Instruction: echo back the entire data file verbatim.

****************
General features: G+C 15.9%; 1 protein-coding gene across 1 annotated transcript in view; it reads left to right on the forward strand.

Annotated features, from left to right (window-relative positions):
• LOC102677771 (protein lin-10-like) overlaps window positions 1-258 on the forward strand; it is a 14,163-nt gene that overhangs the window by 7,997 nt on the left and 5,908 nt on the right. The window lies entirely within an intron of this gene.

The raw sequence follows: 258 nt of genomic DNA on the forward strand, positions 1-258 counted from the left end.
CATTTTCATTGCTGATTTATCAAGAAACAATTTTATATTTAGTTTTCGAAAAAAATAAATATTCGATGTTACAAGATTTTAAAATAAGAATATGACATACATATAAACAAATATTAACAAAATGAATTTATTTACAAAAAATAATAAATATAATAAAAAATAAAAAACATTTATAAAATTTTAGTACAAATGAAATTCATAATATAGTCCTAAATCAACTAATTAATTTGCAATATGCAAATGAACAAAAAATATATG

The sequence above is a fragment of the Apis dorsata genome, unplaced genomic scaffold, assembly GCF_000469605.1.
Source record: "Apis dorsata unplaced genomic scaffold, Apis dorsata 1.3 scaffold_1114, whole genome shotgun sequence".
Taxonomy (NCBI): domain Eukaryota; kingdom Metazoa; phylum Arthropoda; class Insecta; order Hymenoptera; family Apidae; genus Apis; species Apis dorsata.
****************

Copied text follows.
General features: G+C 15.9%; 1 protein-coding gene across 1 annotated transcript in view; it reads left to right on the forward strand.

Annotated features, from left to right (window-relative positions):
• LOC102677771 (protein lin-10-like) overlaps window positions 1-258 on the forward strand; it is a 14,163-nt gene that overhangs the window by 7,997 nt on the left and 5,908 nt on the right. The window lies entirely within an intron of this gene.

The raw sequence follows: 258 nt of genomic DNA on the forward strand, positions 1-258 counted from the left end.
CATTTTCATTGCTGATTTATCAAGAAACAATTTTATATTTAGTTTTCGAAAAAAATAAATATTCGATGTTACAAGATTTTAAAATAAGAATATGACATACATATAAACAAATATTAACAAAATGAATTTATTTACAAAAAATAATAAATATAATAAAAAATAAAAAACATTTATAAAATTTTAGTACAAATGAAATTCATAATATAGTCCTAAATCAACTAATTAATTTGCAATATGCAAATGAACAAAAAATATATG

The sequence above is a fragment of the Apis dorsata genome, unplaced genomic scaffold, assembly GCF_000469605.1.
Source record: "Apis dorsata unplaced genomic scaffold, Apis dorsata 1.3 scaffold_1114, whole genome shotgun sequence".
Taxonomy (NCBI): domain Eukaryota; kingdom Metazoa; phylum Arthropoda; class Insecta; order Hymenoptera; family Apidae; genus Apis; species Apis dorsata.